Be careful with job postings where people are asking for the moon and yet only willing to pay pennies on the dollar. Conversely, if a potential client is paying an excessive amount for what they’ve labeled a beginner task, you should naturally be suspicious.
While it may be tempting to go after expert-level jobs while still a beginner, you should be honest about your experience. If a clients asks for expert-level work will demand expert-level work.
If you cannot provide it, your reviews will take a hit. Sometimes, the client may even feel the work is so unacceptable and won’t pay for it.
Does the Job Briefing Give All Required Information?
Just because it’s called a job “brief” doesn’t mean it should be three words long.
Spend any amount of time on Upwork, and you’ll notice a lot of postings with one or two sentences at most. Sometimes, they’ll even be incomplete thoughts with no punctuation.
Those are definitely worth skipping over, but you should also examine a brief enough that you know what the client is asking for. If anything is unclear, mention it in your proposal (if you decide to submit one). That extra step will tell you more about the job and impress the client that you took the time to ask.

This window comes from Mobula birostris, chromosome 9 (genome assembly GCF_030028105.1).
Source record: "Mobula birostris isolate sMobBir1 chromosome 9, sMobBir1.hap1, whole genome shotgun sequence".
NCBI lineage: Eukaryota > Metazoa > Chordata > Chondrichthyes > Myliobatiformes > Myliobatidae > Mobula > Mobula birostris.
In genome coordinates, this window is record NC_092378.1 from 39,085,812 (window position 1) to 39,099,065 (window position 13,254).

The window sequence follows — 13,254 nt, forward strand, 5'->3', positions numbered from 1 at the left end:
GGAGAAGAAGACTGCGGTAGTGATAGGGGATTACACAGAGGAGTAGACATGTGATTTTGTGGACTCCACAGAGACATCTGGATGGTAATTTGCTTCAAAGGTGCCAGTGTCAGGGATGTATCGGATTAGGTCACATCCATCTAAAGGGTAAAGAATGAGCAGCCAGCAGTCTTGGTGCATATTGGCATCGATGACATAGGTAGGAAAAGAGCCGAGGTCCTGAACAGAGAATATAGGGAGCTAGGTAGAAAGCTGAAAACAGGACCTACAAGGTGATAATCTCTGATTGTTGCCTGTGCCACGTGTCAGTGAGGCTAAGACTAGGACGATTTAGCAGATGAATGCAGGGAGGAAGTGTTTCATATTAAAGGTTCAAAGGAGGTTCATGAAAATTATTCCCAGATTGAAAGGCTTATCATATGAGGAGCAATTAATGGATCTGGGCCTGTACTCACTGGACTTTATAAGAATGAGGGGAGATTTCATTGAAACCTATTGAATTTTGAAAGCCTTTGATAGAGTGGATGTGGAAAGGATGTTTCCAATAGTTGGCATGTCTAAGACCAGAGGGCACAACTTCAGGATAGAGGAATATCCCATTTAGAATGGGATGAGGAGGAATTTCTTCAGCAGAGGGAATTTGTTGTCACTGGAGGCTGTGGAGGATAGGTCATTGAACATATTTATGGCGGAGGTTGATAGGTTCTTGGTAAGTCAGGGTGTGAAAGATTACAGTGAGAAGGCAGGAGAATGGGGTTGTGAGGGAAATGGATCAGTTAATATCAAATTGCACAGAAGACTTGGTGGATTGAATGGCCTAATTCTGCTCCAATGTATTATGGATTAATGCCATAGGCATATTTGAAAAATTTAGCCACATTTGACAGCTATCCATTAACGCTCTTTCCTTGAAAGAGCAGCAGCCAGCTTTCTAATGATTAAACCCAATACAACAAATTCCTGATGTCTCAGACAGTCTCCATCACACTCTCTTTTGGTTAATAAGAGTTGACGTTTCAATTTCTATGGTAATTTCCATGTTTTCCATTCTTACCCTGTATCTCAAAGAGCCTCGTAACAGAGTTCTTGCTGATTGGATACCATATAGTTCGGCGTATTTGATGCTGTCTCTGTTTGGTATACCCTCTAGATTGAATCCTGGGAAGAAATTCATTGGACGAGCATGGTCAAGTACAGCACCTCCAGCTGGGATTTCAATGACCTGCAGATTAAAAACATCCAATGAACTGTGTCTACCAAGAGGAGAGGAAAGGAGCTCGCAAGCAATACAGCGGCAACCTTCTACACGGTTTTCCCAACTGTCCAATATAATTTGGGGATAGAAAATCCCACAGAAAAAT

What is This Client’s Reputation Like On Upwork?
As mentioned above, the client’s history will give you a good idea of what it’s like to work with them.
To get a fair gauge of this, match the reviews from other freelancers (especially the written reviews) with their hire rate and budget. Does this person adequately understand the task they’re hiring for? Did other people get along with them professionally and personally?